Chapter 10

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We had never played out of the U.S. before, and now there came the opportunity to play in Germany. We were booked to play two shows. One of the shows would be at a place called The Subway. The second, for a promoter in Dusseldorf at an annual event called Christmas Rock Night. We would be playing with several other Christian bands from the States, (The Choir, Rick Elias and Guardian). We were picked up at the airport by this huge, Viking type fellow named Reinholt and his American friend who we nicknamed "Dennis Weaver." Dennis Weaver was an actor in the seventies that had played a cowboy police on a TV show called "McCloud".

We took the long, scenic route from the airport down the road next to the Rhine River. The countryside along the Rhine was beautiful, but McCloud, our tour guide, had not stopped talking about German history since we left. Anytime we would stop along the route for a break, everyone fought to find a place in the van away from McCloud. He was like a walking megaphone with the volume set on 11. Reinholt seemed to drive faster and faster, and he seldom looked at the road. He would turn completely around in the driver's seat when he talked to us.

The ride seemed forever, and all we wanted to do was sleep after the long plane ride. We ended up picking up Marcus, the promoter of the first show. He drove us to a warehouse, where they expected us to help load some of the equipment for the show into the van. I thought they were joking, but they were serious. I did not budge. I was exhausted and just wanted a bed to crash in.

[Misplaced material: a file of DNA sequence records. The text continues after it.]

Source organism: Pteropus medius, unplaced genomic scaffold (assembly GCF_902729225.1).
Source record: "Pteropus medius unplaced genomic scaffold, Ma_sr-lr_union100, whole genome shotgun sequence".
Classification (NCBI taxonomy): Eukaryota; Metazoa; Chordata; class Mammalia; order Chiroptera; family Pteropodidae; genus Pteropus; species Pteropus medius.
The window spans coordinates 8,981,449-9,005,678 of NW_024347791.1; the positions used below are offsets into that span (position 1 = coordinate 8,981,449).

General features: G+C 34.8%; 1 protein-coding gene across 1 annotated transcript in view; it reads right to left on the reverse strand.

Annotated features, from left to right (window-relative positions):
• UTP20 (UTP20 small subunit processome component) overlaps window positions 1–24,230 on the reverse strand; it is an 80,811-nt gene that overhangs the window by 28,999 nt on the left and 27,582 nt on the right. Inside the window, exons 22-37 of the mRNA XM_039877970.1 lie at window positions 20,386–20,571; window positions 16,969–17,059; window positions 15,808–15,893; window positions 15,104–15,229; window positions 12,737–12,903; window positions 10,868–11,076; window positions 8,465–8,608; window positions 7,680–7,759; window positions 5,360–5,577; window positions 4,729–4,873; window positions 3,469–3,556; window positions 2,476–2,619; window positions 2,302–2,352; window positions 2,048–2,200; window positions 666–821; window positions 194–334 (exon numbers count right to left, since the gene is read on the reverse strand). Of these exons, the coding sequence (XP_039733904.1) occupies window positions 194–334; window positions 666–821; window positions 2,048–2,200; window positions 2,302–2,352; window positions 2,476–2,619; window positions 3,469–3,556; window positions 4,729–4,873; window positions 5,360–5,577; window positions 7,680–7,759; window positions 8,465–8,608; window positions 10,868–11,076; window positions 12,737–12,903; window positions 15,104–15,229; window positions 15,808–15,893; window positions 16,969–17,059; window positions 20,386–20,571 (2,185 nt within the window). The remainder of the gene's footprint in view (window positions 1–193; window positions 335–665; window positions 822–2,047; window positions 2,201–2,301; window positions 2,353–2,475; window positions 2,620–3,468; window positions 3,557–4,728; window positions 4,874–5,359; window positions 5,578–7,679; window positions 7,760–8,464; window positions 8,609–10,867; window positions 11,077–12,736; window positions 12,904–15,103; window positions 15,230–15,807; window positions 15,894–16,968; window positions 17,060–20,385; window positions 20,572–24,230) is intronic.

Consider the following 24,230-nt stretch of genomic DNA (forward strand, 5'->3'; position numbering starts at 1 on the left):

After I cleared up that little episode with my refusal to participate with the loading, they took us to where we would be sleeping. It was a boy's club of some sort, with no TV, radio not even a telephone. Fortunately, we did not have to spend much time there. The night of the first show we eventually got settled in the club where we were scheduled to perform. They had a tiny looking PA system mounted up high on the ceiling, but we found out that it had been specially designed for the room. This system really kicked.

McCloud was at the show and during our sound check. In addition, through all the van rides he had this tiny electric guitar that he would play fanatically. McCloud seemed to be a nice person, but he could really get under your skin with the history lessons and that midget guitar that seemed glued to his hands.

There were some press people there, asking the same old questions. "Tell us about how the band formed," "how long have you been together?" Etc., etc., etc. The German band Creed opened the night. Our set went well, and the crowd of about three hundred seemed to really appreciate us making the long trip to play for them.